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Aquatic Pets

Dr. Emily Cornwell is our Certified Aquatic Veterinarian.  She sees a variety of fish here at our clinic!  If you have a fish and are concerned, have questions, or think they need to be seen please contact us and we can put you in touch with Dr. Emily!  

Fish care in Gaithersburg, MD Muddy Branch VeterinaryTaking your fish to the vet
Do you have fish at home?  Have you ever wondered what you would do if your fish got sick or how you would even tell they were sick?  Fish can get sick and when they do, it is a good idea to seek the advice of your veterinarian to figure out what is causing your fish to be sick and how to fix it.
How do you know if your fish might be sick?
Regardless of what is causing your fish to be sick, there are some signs to look out for to let you know something may be wrong.  If you see any of these signs or have a question about how your fish is behaving, it’s a good idea to contact your veterinarian:

  • Not interested in food
  • Sudden change in behavior (i.e. when an otherwise social fish starts hiding)
  • Fins clamped against the body
  • Faster than normal gill movements
  • Buoyancy issues (swimming upside-down, at an angle or floating or sinking more than normal)
  • Flashing (rubbing against structures in the tank)
  • Distended coelom (bloated appearance)
  • Appearance of growths on the outside of the fish

What could be causing my fish to be sick?
Fish can get all sorts of diseases, but two of the most common reasons fish get sick are due to poor water quality and infectious diseases.  There are over 27,000 different species of fish and all these species have different requirements for their environments.  Inadequate water quality is the most common reason for fish to get sick.  It is important to keep track of pH, temperature, alkalinity, salinity, ammonia, nitrites, and nitrates when monitoring water quality.  Researching the ideal water quality parameters for the species of fish you are keeping is an important part of keeping your fish healthy.  Your veterinarian can also help provide recommendations on water quality for the particular fish in your collection.  Additionally, checking your water quality with a good quality test kit regularly is important to make sure everything is within the normal range for the species you are keeping.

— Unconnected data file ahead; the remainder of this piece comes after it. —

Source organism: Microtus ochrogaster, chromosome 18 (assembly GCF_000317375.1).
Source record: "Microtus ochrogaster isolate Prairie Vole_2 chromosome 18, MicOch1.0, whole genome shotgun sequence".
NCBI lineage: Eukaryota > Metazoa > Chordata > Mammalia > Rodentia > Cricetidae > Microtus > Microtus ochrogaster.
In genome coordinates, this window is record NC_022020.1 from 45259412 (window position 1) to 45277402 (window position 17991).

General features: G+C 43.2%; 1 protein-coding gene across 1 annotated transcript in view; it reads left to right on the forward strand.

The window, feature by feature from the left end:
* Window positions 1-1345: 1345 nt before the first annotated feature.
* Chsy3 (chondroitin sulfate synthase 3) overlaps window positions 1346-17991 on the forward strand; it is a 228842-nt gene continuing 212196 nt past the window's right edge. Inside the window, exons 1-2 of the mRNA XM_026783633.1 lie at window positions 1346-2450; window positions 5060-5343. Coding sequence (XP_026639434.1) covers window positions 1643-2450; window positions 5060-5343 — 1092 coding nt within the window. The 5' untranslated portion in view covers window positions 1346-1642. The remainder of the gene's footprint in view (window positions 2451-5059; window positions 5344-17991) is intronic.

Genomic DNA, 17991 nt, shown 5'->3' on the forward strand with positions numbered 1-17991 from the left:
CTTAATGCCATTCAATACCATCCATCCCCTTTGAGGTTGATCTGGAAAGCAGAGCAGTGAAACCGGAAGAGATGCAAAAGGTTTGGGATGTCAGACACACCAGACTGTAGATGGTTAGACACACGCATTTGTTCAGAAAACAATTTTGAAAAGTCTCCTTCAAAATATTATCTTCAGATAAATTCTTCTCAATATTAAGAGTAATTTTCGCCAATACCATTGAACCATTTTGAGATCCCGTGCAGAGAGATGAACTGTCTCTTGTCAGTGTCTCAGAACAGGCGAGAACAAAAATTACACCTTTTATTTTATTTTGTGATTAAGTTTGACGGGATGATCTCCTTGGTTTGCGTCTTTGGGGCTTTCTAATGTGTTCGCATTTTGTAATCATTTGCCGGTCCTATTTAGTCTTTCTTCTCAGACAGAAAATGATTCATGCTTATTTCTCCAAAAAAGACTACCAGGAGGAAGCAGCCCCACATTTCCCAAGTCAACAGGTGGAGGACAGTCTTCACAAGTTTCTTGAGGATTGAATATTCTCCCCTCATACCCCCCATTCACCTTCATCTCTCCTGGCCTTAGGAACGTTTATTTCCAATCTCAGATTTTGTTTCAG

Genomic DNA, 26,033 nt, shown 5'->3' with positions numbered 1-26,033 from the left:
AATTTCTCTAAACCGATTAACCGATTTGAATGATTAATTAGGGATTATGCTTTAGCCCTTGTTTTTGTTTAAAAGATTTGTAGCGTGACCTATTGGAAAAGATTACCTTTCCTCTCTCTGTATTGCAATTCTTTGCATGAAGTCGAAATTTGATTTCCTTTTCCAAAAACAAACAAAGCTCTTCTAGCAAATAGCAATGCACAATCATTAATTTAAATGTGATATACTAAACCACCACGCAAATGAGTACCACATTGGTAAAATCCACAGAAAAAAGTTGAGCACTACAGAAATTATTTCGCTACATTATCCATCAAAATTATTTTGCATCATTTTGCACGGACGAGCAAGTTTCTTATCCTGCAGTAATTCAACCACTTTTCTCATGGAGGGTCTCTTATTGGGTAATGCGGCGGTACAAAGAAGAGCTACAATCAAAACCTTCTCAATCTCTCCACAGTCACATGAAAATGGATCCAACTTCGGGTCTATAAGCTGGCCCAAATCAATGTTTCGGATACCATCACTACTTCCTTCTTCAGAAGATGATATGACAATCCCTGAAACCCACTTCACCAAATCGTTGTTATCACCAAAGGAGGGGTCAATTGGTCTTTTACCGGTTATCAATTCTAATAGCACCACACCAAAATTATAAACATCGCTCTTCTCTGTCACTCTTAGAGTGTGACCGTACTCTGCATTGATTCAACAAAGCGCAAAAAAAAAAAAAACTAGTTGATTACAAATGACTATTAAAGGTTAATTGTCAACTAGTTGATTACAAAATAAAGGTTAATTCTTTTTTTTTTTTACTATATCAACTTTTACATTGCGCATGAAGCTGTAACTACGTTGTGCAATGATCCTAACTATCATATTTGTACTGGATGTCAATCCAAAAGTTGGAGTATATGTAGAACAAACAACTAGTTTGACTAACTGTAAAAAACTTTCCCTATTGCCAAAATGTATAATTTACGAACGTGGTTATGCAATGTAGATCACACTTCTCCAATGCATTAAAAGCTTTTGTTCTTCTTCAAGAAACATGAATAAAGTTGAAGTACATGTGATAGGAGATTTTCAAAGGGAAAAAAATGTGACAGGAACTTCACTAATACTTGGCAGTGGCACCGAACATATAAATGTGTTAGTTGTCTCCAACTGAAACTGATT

The second most common cause of disease in fish is infectious disease.  Fish can get bacterial infections, fungal infections, viral infections, and parasite infestations.  The best way to prevent your fish from contracting an infectious disease is to (1) make sure their immune system is in good shape to fight off opportunistic infections by ensuring they are not stressed by poor water quality or aggressive tank mates and (2) to quarantine any new fish you might add to your collection in a separate tank for 28 days to make sure they are healthy before you add them to your existing collection.
What happens when I bring my fish to the vet?
When you and your fish arrive, you will be asked several questions about your fish’s history and care.  Your veterinarian will go over the history with you and ask some follow up questions, then perform a physical exam of your fish.  The exam starts with observation to see how your fish is behaving in the container, what its body condition is, and a measurement of opercular rate (analogous to respiratory rate).  We will then test the water quality to make sure it is within an appropriate range for your fish.  A skin scrape, gill and fin biopsy, and fecal sample are important parts of a physical exam on a fish and can help rule out many causes of disease.  If your fish is uncomfortable being handled, your veterinarian may recommend sedation so that your fish does not get too stressed while taking these samples.  Based on your fish’s history, water quality, and the diagnostic test results, your veterinarian will may recommend various treatments.  Sometimes these treatments can be administered while you are at your visit but sometimes they should be given at home.  There are various ways to administer medications to fish including orally, by injection, or by immersion (dissolving the medication in the tank water).  Sometimes, additional diagnostics such as bloodwork, radiographs, or ultrasound may be recommended to help determine what is making your fish not feel well.
If you have any questions regarding your fish, please do not hesitate to contact us!